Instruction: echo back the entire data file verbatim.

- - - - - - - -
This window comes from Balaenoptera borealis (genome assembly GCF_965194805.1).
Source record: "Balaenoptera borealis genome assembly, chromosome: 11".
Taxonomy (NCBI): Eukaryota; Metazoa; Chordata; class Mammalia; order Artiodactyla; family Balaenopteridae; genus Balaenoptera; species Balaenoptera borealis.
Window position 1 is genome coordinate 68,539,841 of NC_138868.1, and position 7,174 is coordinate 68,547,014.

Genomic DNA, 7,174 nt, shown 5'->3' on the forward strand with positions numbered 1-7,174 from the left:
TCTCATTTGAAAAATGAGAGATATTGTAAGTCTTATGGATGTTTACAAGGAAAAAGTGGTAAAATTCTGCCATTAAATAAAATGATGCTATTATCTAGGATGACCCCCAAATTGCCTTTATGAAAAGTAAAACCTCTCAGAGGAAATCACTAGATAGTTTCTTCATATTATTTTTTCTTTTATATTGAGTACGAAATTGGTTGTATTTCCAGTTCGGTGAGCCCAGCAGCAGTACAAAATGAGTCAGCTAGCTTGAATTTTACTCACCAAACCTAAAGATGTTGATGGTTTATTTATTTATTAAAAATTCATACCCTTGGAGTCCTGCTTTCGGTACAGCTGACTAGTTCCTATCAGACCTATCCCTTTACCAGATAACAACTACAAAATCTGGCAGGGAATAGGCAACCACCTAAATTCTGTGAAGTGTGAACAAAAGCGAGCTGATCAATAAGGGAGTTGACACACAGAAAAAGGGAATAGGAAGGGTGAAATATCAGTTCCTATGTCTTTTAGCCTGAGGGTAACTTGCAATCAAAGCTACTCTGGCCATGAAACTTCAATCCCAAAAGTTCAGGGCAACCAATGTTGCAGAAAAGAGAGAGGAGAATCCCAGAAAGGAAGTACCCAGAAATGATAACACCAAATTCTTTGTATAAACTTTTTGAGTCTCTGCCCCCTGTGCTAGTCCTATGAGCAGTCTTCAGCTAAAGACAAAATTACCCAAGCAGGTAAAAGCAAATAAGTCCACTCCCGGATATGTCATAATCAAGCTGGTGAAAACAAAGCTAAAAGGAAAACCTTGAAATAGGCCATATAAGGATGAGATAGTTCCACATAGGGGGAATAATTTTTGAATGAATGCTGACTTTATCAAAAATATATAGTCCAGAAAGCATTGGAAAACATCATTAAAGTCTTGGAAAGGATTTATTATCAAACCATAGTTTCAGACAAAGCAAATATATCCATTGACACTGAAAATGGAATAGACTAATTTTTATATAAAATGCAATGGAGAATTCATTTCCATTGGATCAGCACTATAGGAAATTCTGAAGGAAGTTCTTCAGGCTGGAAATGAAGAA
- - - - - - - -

This window comes from Balaenoptera borealis (genome assembly GCF_965194805.1).
Source record: "Balaenoptera borealis genome assembly, chromosome: 11".
Taxonomy (NCBI): Eukaryota; Metazoa; Chordata; class Mammalia; order Artiodactyla; family Balaenopteridae; genus Balaenoptera; species Balaenoptera borealis.
Window position 1 is genome coordinate 68,539,841 of NC_138868.1, and position 7,174 is coordinate 68,547,014.

Genomic DNA, 7,174 nt, shown 5'->3' on the forward strand with positions numbered 1-7,174 from the left:
TCTCATTTGAAAAATGAGAGATATTGTAAGTCTTATGGATGTTTACAAGGAAAAAGTGGTAAAATTCTGCCATTAAATAAAATGATGCTATTATCTAGGATGACCCCCAAATTGCCTTTATGAAAAGTAAAACCTCTCAGAGGAAATCACTAGATAGTTTCTTCATATTATTTTTTCTTTTATATTGAGTACGAAATTGGTTGTATTTCCAGTTCGGTGAGCCCAGCAGCAGTACAAAATGAGTCAGCTAGCTTGAATTTTACTCACCAAACCTAAAGATGTTGATGGTTTATTTATTTATTAAAAATTCATACCCTTGGAGTCCTGCTTTCGGTACAGCTGACTAGTTCCTATCAGACCTATCCCTTTACCAGATAACAACTACAAAATCTGGCAGGGAATAGGCAACCACCTAAATTCTGTGAAGTGTGAACAAAAGCGAGCTGATCAATAAGGGAGTTGACACACAGAAAAAGGGAATAGGAAGGGTGAAATATCAGTTCCTATGTCTTTTAGCCTGAGGGTAACTTGCAATCAAAGCTACTCTGGCCATGAAACTTCAATCCCAAAAGTTCAGGGCAACCAATGTTGCAGAAAAGAGAGAGGAGAATCCCAGAAAGGAAGTACCCAGAAATGATAACACCAAATTCTTTGTATAAACTTTTTGAGTCTCTGCCCCCTGTGCTAGTCCTATGAGCAGTCTTCAGCTAAAGACAAAATTACCCAAGCAGGTAAAAGCAAATAAGTCCACTCCCGGATATGTCATAATCAAGCTGGTGAAAACAAAGCTAAAAGGAAAACCTTGAAATAGGCCATATAAGGATGAGATAGTTCCACATAGGGGGAATAATTTTTGAATGAATGCTGACTTTATCAAAAATATATAGTCCAGAAAGCATTGGAAAACATCATTAAAGTCTTGGAAAGGATTTATTATCAAACCATAGTTTCAGACAAAGCAAATATATCCATTGACACTGAAAATGGAATAGACTAATTTTTATATAAAATGCAATGGAGAATTCATTTCCATTGGATCAGCACTATAGGAAATTCTGAAGGAAGTTCTTCAGGCTGGAAATGAAGAA